In response to the potential reversal of Roe v. Wade, an Over-the-Rhine art gallery is set to host an exhibition featuring wearable art and jewelry meant to spark conversations about reproductive rights.
A photograph representing jewelry to be exhibited in the next contemporary art exhibition, Plan B artistic project, at the Ombré gallery shows a small red vase hanging from a woman’s neck. A stark black chain crisscrosses just above the crimson object while decorative pendants drape the piece eloquently.
The woman’s gaze is deeply deep and powerful, seemingly expressing disappointment or yearning. She wears the phrase and jewelry to draw attention to the current state of reproductive rights in the United States, a mission shared by the Plan B artistic project. This traveling and collaborative exhibition, curated by Shauna Burke, opens June 18 at Ombré Gallery in Over-the-Rhine. A percentage of profits will be donated to Planned Parenthood.
“She’s a vessel, a very feminine figure,” Jenna Shaifer, owner and director of Ombré Gallery, says of the photography. “It’s bright red, a symbol of life and also of death, a symbol of strength. It is powder coated over copper and sterling silver. The combination of the photograph and her wearing the coin is emblematic of the strength that women have and how we as mothers, as sisters of this earth, we have to take care of each other others. And if you don’t take care of the ship, we will all suffer the consequences. I project my feelings onto the piece and I’m sure anyone else looking at it will see something completely different. I think that’s what’s so wonderful about all this jewelry. Each piece will connect you to something and it comes from your own experience and your own journey.
The Plan B artistic project will showcase more than 40 contemporary artists and jewelry handmade in its Cincinnati slice, including pins, earrings, and necklaces. Coming from its Boston beginnings, the exhibit features wearable art inspired by current issues related to reproductive rights and health.
The recent leak of a draft opinion from the United States Supreme Court revealed the potential reversal of Roe v. Wade, an action that could lead to the complete elimination of access to abortion care by every state. The imminent threat this may pose to all types of reproductive health care such as birth control (or, for example, Plan B One-Step emergency contraception) will also be questioned. In Ohio specifically, two “trigger bans” are being considered: House Bill 598 and Senate Bill 123. The projections state that residents of Ohio can only access abortion care if a physician deems the procedure “necessary to prevent the death of the pregnant person or a serious risk of substantial and irreversible impairment of function.” major body”.
While Ombré has sold specific pieces to raise money for local nonprofits, this is the first time he will dedicate an entire exhibit to a national cause, Shaifer said. The Plan B artistic project promises that 25% of sales will be donated directly to Planned Parenthood Southwest Ohio. As the works sell and travel, the exhibition will change and grow. The show in Boston raised $1,295 for the Planned Parenthood Action Fund. Cincinnati’s payout will be larger, providing the opportunity for an even larger donation.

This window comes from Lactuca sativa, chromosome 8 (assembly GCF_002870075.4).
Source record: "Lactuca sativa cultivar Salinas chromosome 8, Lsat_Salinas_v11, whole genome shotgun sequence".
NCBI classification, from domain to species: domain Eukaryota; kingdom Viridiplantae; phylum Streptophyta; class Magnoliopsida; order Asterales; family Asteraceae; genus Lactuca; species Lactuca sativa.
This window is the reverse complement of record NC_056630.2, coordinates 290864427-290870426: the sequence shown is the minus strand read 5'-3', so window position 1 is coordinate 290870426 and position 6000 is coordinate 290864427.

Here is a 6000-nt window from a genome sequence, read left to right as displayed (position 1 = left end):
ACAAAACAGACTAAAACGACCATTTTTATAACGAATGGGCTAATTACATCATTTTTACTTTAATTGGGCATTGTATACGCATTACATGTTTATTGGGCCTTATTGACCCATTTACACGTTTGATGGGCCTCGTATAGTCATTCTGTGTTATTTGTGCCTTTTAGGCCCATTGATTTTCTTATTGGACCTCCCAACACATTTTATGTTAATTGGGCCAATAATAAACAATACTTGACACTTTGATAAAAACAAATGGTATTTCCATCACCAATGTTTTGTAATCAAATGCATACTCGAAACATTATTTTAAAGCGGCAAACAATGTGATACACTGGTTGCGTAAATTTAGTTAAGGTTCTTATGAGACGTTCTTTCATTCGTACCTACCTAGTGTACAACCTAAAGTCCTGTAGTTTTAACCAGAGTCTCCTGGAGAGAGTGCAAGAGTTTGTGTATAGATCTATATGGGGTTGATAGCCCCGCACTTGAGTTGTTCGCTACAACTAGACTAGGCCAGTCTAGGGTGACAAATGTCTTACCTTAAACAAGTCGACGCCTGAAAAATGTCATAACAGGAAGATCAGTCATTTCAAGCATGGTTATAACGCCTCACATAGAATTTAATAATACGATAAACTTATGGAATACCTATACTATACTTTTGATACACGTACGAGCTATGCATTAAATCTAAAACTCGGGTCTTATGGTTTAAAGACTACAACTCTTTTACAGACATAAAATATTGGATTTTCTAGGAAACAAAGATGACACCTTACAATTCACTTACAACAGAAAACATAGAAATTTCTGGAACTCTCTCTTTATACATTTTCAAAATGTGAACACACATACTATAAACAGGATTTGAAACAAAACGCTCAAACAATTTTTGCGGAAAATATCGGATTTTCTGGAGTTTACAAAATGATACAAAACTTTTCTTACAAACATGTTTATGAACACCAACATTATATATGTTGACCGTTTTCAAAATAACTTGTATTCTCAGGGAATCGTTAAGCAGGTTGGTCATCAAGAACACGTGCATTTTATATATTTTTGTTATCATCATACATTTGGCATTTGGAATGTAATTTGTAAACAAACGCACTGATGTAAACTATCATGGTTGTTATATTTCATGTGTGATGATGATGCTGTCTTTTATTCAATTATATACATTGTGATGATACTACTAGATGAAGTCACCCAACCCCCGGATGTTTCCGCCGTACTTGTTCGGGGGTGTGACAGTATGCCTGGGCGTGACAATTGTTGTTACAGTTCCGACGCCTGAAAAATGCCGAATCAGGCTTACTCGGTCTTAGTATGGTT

“I think there’s been an upsurge in concern about what’s happening with reproductive rights in this country and their erosion,” Shaifer says. “Art is action and the way an artist takes action is to create and raise awareness of issues. My job is to show you what is happening in the world of contemporary art jewelry and what is important to society as a whole, what is happening and how it affects the arts. We see a number of organizations reacting at the time, this is one of those issues.
Burke, a goldsmith and assistant professor at the Pratt Institute, instructed each artist to include the symbol of an amphora bottle in their work (like the red vessel in the previously mentioned photo). Burke’s idea of using an ancient artifact such as the amphora to convey the message and connect the individual creations is more than symbolic.
An amphora, in its most basic state, is a jar with two vertical handles. It was discovered in the excavations of ancient Greece. Although its shape resembles the anatomy of a woman’s reproductive system, the artifacts were also found to contain abortive herbs and pharmaceuticals to terminate pregnancies.
“I think what’s interesting is that once we found out about this idea that there were actually herbs used to end pregnancies at the time, it’s not a new thing. in society,” says Shaifer. “A lot of artists have used flowers and herbs and different things in their work to make it look like that. So at first glance it seems very innocuous, but once you understand the concept you can see more depth what these coins mean.
Customers can expect various examples of jewelry design and craftsmanship. Everything from gold and silver to pearls and diamonds have been used in jewelers’ renditions. The Plan B artistic project shares Ombré’s mission to emphasize the diverse use of jewelry in its contemporary form, which means it shouldn’t just hang around your neck, it can also be hung on your wall or placed on a chest of drawers for a decorative touch. Some pieces even have removable facets and interactive aspects.
The Plan B artistic project runs until July 30. An opening reception will be held from 1 to 3 p.m. on Saturday, June 18, where Burke will be on hand to interact with guests. Online and in-store sales will be available throughout the duration of the exhibition, and prices range from approximately $75 to $3,000.
“We hope that not only are we selling work, but we also want people to start the conversations,” Shaifer says. “Talk to people they don’t normally talk to and educate them.”
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